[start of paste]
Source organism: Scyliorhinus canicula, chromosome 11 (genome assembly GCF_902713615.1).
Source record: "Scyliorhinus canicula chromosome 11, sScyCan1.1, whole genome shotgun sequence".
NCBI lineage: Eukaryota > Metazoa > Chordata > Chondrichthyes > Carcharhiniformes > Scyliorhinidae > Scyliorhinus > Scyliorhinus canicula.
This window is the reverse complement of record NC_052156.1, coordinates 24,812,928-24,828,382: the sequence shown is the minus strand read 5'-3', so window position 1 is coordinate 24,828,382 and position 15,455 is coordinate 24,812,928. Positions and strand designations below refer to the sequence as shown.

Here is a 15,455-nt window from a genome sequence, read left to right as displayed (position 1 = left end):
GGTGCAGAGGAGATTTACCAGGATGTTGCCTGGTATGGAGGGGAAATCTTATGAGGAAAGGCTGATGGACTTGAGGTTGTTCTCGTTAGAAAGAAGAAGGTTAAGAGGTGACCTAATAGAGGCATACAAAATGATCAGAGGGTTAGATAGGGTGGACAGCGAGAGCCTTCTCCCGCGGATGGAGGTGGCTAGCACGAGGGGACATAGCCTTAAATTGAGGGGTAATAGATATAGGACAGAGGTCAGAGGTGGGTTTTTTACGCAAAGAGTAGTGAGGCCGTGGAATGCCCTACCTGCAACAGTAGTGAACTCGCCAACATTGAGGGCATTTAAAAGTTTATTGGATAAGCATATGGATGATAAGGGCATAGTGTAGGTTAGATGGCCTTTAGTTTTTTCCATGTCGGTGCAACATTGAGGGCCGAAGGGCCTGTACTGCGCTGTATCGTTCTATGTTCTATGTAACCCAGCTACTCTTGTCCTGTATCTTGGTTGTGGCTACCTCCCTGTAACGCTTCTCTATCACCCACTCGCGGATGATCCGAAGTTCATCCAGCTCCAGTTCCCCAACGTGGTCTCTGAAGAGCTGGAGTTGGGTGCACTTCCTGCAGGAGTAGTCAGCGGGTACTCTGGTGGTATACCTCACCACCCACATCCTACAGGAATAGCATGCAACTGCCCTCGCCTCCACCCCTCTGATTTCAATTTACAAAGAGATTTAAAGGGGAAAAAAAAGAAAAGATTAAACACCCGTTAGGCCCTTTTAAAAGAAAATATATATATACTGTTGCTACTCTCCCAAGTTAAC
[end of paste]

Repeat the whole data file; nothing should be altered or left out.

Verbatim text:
Source organism: Scyliorhinus canicula, chromosome 11 (genome assembly GCF_902713615.1).
Source record: "Scyliorhinus canicula chromosome 11, sScyCan1.1, whole genome shotgun sequence".
NCBI lineage: Eukaryota > Metazoa > Chordata > Chondrichthyes > Carcharhiniformes > Scyliorhinidae > Scyliorhinus > Scyliorhinus canicula.
This window is the reverse complement of record NC_052156.1, coordinates 24,812,928-24,828,382: the sequence shown is the minus strand read 5'-3', so window position 1 is coordinate 24,828,382 and position 15,455 is coordinate 24,812,928. Positions and strand designations below refer to the sequence as shown.

Here is a 15,455-nt window from a genome sequence, read left to right as displayed (position 1 = left end):
GGTGCAGAGGAGATTTACCAGGATGTTGCCTGGTATGGAGGGGAAATCTTATGAGGAAAGGCTGATGGACTTGAGGTTGTTCTCGTTAGAAAGAAGAAGGTTAAGAGGTGACCTAATAGAGGCATACAAAATGATCAGAGGGTTAGATAGGGTGGACAGCGAGAGCCTTCTCCCGCGGATGGAGGTGGCTAGCACGAGGGGACATAGCCTTAAATTGAGGGGTAATAGATATAGGACAGAGGTCAGAGGTGGGTTTTTTACGCAAAGAGTAGTGAGGCCGTGGAATGCCCTACCTGCAACAGTAGTGAACTCGCCAACATTGAGGGCATTTAAAAGTTTATTGGATAAGCATATGGATGATAAGGGCATAGTGTAGGTTAGATGGCCTTTAGTTTTTTCCATGTCGGTGCAACATTGAGGGCCGAAGGGCCTGTACTGCGCTGTATCGTTCTATGTTCTATGTAACCCAGCTACTCTTGTCCTGTATCTTGGTTGTGGCTACCTCCCTGTAACGCTTCTCTATCACCCACTCGCGGATGATCCGAAGTTCATCCAGCTCCAGTTCCCCAACGTGGTCTCTGAAGAGCTGGAGTTGGGTGCACTTCCTGCAGGAGTAGTCAGCGGGTACTCTGGTGGTATACCTCACCACCCACATCCTACAGGAATAGCATGCAACTGCCCTCGCCTCCACCCCTCTGATTTCAATTTACAAAGAGATTTAAAGGGGAAAAAAAAGAAAAGATTAAACACCCGTTAGGCCCTTTTAAAAGAAAATATATATATACTGTTGCTACTCTCCCAAGTTAAC